offends you let it perish, I may seem wild and inconsistent ; but my heart tells me that I am in every way capable of being a loving and affectionate wife. I can write no more. May God bless you is the fervent prayer of the broken-hearted " ISABEL. "P.S.—Mrs. Gilbert Stapleton has sent us a an invitation to a large party at her house near Perth ; it is to take place in a fortnight. They say all the gentry within sixty or seventy miles are invited. I hope you will be there. Dear Mr. Herbart, if I should be so unfortunate as to incur your displeasure by this proceeding, pray do not send any answer, but return this to me so that I may destroy it with my own hands, and I beg you will not show it to your friends, especially to any who may mention it hereafter in a news- paper or a foolish novel if you do I shall die of misery and shame." For some days after receiving this most ex- traordinary epistle Edwin was like one in a dream. He spent the greater part of his time alone, either walking up and down his garden, or rambling over the hills of his estate in a very disturbed state of mind. He could scarcely believe that the letter of Isabel was real, and persisted in thinking that the glorious vision of earthly happiness which it opened before him was a mockery, a delusion, and a snare. He read and re-read the letter times without number, and to assure himself still further of its substantiality actually copied it (against all the rules of honor) into his commonplace-book. Sitting sometimes for hours lost in thought, and apparently in- capable of exertion, he answered the ques- tions put to him by his mother and sisters at random, and frequently looked so queer and bewildered that they consulted with their kind neighbor, Mr. Benjamin Buffer, on the propriety of sending for medical advice. This respectable gentleman was as much changed as his friend Edwin, for he had no sooner beheld the fair Augusta than he tumbled into love with her on the spot. If Edwin astonished his mother, Buffer astonished his cook,—so much so, that the latter functionary often observed in confidence to those who enjoyed the privilege of conversing with him, that master's head was very bad about the time of full moon. The period of full moon was now approach- ing, and also the appointed day for Mrs. Gilbert Stapleton's ball. Edwin had not re- ceived an invitation, and therefore should not be there. He still continued strange and thoughtful, if not moody and dejected, although to keep his good mother quiet he had admitted her to his confidence, shown her Miss Arnott's letter, and received some very sound advice on the all-absorbing subject. He sat evening after evening before his cot- tage door watching the white moonlit clouds floating along the sky, and listening to the hoarse murmuring of the wind as in a dis- tant peal of continuous thunder it bellowed through the forests of the Western Tier. He knew that Henry Arnott was now at Brem- garten, and he trembled lest he should sud- denly hear that Griselda had become, or was about to become, his wife. What was that to him ? If Griselda was indeed lost to him, what other maiden on earth could so well supply her place as Isabel ? And now that she had expressed her sentiments so plainly, there being no fear of a contemptuous rejec- tion, what prevented him from taking Miss Arnott at her word and becoming without delay the happy owner of such a treasure ? True he did not know Griselda's secret senti- ments, and it was possible she might for his sake reject the impetuous Henry : but why should that consideration disturb his arrange- ments with Isabel, especially when such a splendid worldly position was to be so easily gained ? He had been forbidden to think of Griselda by her father. He had not even received from the young lady herself, any very serious telegraphic intimations that he and he alone reigned supreme in her heart. If one or two sly kisses had been given and received, they were only such as might at any time innocently pass between cousins ; and if she on one happy occasion before either of them ever thought of coming to Tasmania, had kissed a rose which Edwin in a kind of romantic paroxysm had handed to her and requested her to look upon, and when she had kissed it fled in an agony of remorse,—surely that was no reason—in the eye of the world—why he should think seriously upon the matter, or take it as a a testimony of her undying love ? Still he could not forget the words he had addressed to her when she was about to leave her native land :—' If,' he whispered to himself, ' Griselda rejects Henry Arnott I am still bound in her chains : if she marries him I am free—and yet not altogether free, for what heart can rudely tear the memory of a blighted love from its inmost recesses ? a blighted love ! and the object of that love to become the slave of a cold-hearted, selfish voluptuary !' Here—with his eye in a ' fine frenzy rolling,' he rushed into his little study, seized his paper and pen, and in a whirlwind of poetical fervor wrote the fol- lowing verses. We insert them as we find them written in his common-place book, for though wholly destitute of intrinsic merit they will serve to amuse the reader and show him or her how much our friend Herbart needed a strait-jacket sometimes :— THE ROSE. To G— M—. When last I strayed with you, my love, Along the flowery way, I led you towards a pleasant grove, That we might still delay; You watched the evening sun descend And sighed a quick adieu, You trembled as you saw me bend My glowing eyes on you. In haste a lovely rose I took From off its thorny stem, And said, ' O give these leaves a look, And I will worship them.' But you to charm the blissful hour, Were pleased that rose to see, And softly kissed the blushing flower And gave it back to me. I started—gazed—but you were gone Quickly to your fond home ; Pensive I kissed that rose alone, And wished it deathless bloom. I kissed the sweet rose o'er and o'er, Henceforth to be my guest ; And felt the love which now no more Shall leave my happy breast. Since then I watch these leaves decay In absence from your lips, The grateful air still bears away The treasure that it sips ; But I more bless'd do feel the kiss, And hear the deep-drawn sigh ; And while I keep a gift like this, My love shall never die. The condition of Mr. Buffer's mind was in scarcely less enviable than that of Edwin's. He drank his tea alone and in silence, and filling his pipe went and smoked it outside his door, gazing gloomily on the moon and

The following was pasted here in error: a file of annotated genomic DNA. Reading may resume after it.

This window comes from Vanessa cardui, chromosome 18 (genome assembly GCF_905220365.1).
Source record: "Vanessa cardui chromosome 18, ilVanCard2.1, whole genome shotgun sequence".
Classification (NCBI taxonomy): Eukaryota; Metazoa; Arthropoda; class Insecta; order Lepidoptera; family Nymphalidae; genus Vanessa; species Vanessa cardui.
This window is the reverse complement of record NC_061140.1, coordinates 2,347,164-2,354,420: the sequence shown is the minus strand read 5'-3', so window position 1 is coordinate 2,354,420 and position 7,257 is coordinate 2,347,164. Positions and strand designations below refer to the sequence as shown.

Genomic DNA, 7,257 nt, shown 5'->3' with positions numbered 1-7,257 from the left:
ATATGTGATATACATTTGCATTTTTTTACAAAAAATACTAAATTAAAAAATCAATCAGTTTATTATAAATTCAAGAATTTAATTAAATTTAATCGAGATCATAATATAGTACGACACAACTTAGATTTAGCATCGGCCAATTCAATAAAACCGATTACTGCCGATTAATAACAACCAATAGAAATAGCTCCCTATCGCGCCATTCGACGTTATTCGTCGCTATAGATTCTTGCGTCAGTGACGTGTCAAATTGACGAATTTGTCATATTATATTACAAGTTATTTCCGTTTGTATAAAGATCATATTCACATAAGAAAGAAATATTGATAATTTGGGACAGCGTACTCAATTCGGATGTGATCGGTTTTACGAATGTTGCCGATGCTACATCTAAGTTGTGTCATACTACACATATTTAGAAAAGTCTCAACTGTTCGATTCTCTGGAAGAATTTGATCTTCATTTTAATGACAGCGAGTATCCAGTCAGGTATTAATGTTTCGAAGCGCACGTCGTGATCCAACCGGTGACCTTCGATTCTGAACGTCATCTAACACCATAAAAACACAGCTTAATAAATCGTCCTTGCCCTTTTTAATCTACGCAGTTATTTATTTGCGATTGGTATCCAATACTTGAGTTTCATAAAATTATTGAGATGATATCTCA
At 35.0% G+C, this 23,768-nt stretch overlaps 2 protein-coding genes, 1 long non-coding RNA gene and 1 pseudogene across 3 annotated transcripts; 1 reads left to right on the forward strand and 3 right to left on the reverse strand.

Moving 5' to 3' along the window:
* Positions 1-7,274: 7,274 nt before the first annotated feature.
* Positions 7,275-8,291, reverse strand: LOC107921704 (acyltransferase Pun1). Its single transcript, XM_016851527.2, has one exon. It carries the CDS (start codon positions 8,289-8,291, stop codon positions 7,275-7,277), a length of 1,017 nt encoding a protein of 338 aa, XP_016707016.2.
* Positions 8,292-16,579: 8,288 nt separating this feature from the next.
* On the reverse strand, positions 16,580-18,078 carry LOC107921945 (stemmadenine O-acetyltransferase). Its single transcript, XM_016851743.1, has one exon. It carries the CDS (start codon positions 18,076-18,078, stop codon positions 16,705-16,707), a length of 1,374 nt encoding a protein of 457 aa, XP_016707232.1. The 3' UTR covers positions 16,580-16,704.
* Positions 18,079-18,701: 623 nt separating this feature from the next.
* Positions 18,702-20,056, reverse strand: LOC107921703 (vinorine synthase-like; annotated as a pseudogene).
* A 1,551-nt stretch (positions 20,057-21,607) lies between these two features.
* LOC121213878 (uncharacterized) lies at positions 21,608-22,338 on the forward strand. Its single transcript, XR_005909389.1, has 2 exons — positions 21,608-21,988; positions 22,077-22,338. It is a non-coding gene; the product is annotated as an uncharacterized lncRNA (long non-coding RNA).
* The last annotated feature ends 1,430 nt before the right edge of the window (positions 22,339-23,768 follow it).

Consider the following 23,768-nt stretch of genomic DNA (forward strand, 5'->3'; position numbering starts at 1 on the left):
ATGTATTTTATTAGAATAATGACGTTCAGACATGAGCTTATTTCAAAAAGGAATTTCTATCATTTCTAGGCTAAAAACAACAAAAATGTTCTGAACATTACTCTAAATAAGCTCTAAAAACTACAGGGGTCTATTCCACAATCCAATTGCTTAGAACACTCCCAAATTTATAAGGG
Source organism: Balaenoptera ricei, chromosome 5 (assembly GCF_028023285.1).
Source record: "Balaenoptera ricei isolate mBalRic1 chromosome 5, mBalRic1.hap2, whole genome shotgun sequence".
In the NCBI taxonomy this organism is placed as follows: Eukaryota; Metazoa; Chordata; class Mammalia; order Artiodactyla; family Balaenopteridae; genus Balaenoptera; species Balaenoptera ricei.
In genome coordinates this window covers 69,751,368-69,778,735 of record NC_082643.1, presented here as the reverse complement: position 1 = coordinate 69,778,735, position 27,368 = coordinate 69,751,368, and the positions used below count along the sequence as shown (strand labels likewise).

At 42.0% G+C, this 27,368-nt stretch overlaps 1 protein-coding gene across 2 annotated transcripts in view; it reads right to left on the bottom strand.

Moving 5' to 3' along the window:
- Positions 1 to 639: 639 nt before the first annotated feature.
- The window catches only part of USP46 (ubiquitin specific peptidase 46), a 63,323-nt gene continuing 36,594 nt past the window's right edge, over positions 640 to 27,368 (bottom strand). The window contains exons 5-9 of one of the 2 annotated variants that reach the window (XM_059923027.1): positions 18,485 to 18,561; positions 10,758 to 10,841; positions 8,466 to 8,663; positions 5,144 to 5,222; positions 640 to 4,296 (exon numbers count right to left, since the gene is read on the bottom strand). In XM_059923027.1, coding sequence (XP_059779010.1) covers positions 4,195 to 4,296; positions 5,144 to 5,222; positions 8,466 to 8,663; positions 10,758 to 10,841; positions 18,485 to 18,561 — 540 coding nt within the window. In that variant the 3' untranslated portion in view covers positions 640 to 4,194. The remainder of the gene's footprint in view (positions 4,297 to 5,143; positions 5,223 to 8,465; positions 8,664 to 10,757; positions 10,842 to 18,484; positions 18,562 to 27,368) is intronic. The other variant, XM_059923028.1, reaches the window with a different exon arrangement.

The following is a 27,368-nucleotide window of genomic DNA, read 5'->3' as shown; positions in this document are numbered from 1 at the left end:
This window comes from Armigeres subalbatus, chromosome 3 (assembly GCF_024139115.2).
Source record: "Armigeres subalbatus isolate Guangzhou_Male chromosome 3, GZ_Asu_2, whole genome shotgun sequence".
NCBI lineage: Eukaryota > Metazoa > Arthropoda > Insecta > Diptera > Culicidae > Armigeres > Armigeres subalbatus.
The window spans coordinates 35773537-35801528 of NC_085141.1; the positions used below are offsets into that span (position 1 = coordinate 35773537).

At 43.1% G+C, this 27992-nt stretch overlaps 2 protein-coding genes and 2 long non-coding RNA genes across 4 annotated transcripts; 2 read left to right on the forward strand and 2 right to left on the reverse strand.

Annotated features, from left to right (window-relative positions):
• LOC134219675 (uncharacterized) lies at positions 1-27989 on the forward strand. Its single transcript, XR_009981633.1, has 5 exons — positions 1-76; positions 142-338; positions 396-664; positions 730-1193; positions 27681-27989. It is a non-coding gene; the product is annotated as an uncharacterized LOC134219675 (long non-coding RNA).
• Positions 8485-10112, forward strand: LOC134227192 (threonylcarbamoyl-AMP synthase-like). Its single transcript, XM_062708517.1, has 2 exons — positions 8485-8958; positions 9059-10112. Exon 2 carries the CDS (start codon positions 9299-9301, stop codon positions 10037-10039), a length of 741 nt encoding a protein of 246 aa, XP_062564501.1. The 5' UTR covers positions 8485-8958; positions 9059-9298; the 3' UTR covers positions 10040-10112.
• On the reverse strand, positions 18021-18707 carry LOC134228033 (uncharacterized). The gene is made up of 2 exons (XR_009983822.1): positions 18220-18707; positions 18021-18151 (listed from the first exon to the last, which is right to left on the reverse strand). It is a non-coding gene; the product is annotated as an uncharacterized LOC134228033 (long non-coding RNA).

drifting clouds. Recollecting that when young gentleman first fall victims to the pas- sion of love, they almost invariably become poets, he walked with that stern determina- tion into his room, bolted the door, and sat down to his paper with pen in hand. The nib of the pen touched the paper but was for a long time motionless ; after a while the mackerel eyes gleamed with unwonted lustre, and the following immortal couplet came forth slowly to the light— O dear, what a bright little home could I make, If Augusta was here my bread for to bake. But Buffer could no more. In vain the eyes rolled about in an extraordinary manner, in vain was the head scratched, in vain was the pen dipped into the ink and hold up to the candle to see that there was no wretched parasite of a hair in it. The moon-stricken youth flung down the formidable goose-quill in despair, filled his pipe again and went out muttering to himself (we rather wonder where he picked up Shaks- peare)— " She don't love a bone in my body, Yet I'll not shed her blood, Nor scar that whiter skin of hers than snow, And smooth as monumental alabaster." Magnanimous Benjamin ! Well indeed might your cook whisper to his gossiping cronies-- " Depend upon it master's very curous when the moon is full." Time sped onwards. In a few more days Mrs. Gilbert Stapleton's ball would be over and Edwin would know Griselda's fate, but meanwhile he thought it right to enclose Miss Arnott's letter back to her as she had re- quested, in order to relieve her anxiety and suspense, and wrote a few words himself, thanking her from his heart for the distin- guished honor she wished to confer upon him ; but felt it his duty to inform her that the state of his affections rendered his accep- tance of her generous offer impossible. While he was still cogitating upon these important sub- jects, he was one day hurriedly called home by Frank who ran to tell him that two gen- tlemen wished to see him on important busi- ness. Upon returning he found to his sur- prise Mr. Henry Arnott and Mr. T. W. Rousal of Toppleton Cottage, Longford, with their horses, waiting at the garden gate. (To be continued.)